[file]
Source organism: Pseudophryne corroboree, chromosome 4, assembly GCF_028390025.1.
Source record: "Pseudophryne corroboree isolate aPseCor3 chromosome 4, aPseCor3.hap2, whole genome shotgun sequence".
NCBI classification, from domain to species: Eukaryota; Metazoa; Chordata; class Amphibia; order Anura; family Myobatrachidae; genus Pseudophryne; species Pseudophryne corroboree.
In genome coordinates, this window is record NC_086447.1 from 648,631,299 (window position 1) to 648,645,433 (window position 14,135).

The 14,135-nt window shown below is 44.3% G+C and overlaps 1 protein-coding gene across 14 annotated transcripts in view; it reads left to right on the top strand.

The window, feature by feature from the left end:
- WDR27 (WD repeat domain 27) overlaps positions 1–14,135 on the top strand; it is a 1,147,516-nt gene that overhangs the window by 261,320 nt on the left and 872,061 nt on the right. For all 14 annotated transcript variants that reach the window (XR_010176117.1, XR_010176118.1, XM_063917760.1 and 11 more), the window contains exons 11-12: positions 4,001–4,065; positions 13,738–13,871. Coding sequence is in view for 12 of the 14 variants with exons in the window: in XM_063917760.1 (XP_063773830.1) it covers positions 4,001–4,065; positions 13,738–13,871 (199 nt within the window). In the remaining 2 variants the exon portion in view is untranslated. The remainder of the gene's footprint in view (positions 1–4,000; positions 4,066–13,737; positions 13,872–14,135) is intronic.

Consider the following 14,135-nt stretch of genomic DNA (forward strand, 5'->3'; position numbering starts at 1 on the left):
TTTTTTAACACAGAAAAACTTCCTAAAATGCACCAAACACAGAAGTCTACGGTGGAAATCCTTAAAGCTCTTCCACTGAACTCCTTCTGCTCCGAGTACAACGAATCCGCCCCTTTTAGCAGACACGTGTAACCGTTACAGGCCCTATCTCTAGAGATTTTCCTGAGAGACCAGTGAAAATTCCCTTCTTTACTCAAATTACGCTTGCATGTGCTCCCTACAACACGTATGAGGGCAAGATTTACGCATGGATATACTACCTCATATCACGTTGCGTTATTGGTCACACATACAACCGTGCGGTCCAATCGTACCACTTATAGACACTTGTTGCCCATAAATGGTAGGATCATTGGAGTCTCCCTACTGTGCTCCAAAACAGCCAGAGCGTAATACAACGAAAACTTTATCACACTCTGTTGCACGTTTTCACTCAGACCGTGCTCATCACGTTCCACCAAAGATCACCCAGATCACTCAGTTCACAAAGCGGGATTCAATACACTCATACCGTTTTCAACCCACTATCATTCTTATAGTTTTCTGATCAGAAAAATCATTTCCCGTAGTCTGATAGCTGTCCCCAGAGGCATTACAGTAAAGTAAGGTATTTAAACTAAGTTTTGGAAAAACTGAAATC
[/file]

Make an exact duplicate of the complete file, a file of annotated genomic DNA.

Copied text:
Source organism: Pseudophryne corroboree, chromosome 4, assembly GCF_028390025.1.
Source record: "Pseudophryne corroboree isolate aPseCor3 chromosome 4, aPseCor3.hap2, whole genome shotgun sequence".
NCBI classification, from domain to species: Eukaryota; Metazoa; Chordata; class Amphibia; order Anura; family Myobatrachidae; genus Pseudophryne; species Pseudophryne corroboree.
In genome coordinates, this window is record NC_086447.1 from 648,631,299 (window position 1) to 648,645,433 (window position 14,135).

The 14,135-nt window shown below is 44.3% G+C and overlaps 1 protein-coding gene across 14 annotated transcripts in view; it reads left to right on the top strand.

The window, feature by feature from the left end:
- WDR27 (WD repeat domain 27) overlaps positions 1–14,135 on the top strand; it is a 1,147,516-nt gene that overhangs the window by 261,320 nt on the left and 872,061 nt on the right. For all 14 annotated transcript variants that reach the window (XR_010176117.1, XR_010176118.1, XM_063917760.1 and 11 more), the window contains exons 11-12: positions 4,001–4,065; positions 13,738–13,871. Coding sequence is in view for 12 of the 14 variants with exons in the window: in XM_063917760.1 (XP_063773830.1) it covers positions 4,001–4,065; positions 13,738–13,871 (199 nt within the window). In the remaining 2 variants the exon portion in view is untranslated. The remainder of the gene's footprint in view (positions 1–4,000; positions 4,066–13,737; positions 13,872–14,135) is intronic.

Consider the following 14,135-nt stretch of genomic DNA (forward strand, 5'->3'; position numbering starts at 1 on the left):
TTTTTTAACACAGAAAAACTTCCTAAAATGCACCAAACACAGAAGTCTACGGTGGAAATCCTTAAAGCTCTTCCACTGAACTCCTTCTGCTCCGAGTACAACGAATCCGCCCCTTTTAGCAGACACGTGTAACCGTTACAGGCCCTATCTCTAGAGATTTTCCTGAGAGACCAGTGAAAATTCCCTTCTTTACTCAAATTACGCTTGCATGTGCTCCCTACAACACGTATGAGGGCAAGATTTACGCATGGATATACTACCTCATATCACGTTGCGTTATTGGTCACACATACAACCGTGCGGTCCAATCGTACCACTTATAGACACTTGTTGCCCATAAATGGTAGGATCATTGGAGTCTCCCTACTGTGCTCCAAAACAGCCAGAGCGTAATACAACGAAAACTTTATCACACTCTGTTGCACGTTTTCACTCAGACCGTGCTCATCACGTTCCACCAAAGATCACCCAGATCACTCAGTTCACAAAGCGGGATTCAATACACTCATACCGTTTTCAACCCACTATCATTCTTATAGTTTTCTGATCAGAAAAATCATTTCCCGTAGTCTGATAGCTGTCCCCAGAGGCATTACAGTAAAGTAAGGTATTTAAACTAAGTTTTGGAAAAACTGAAATC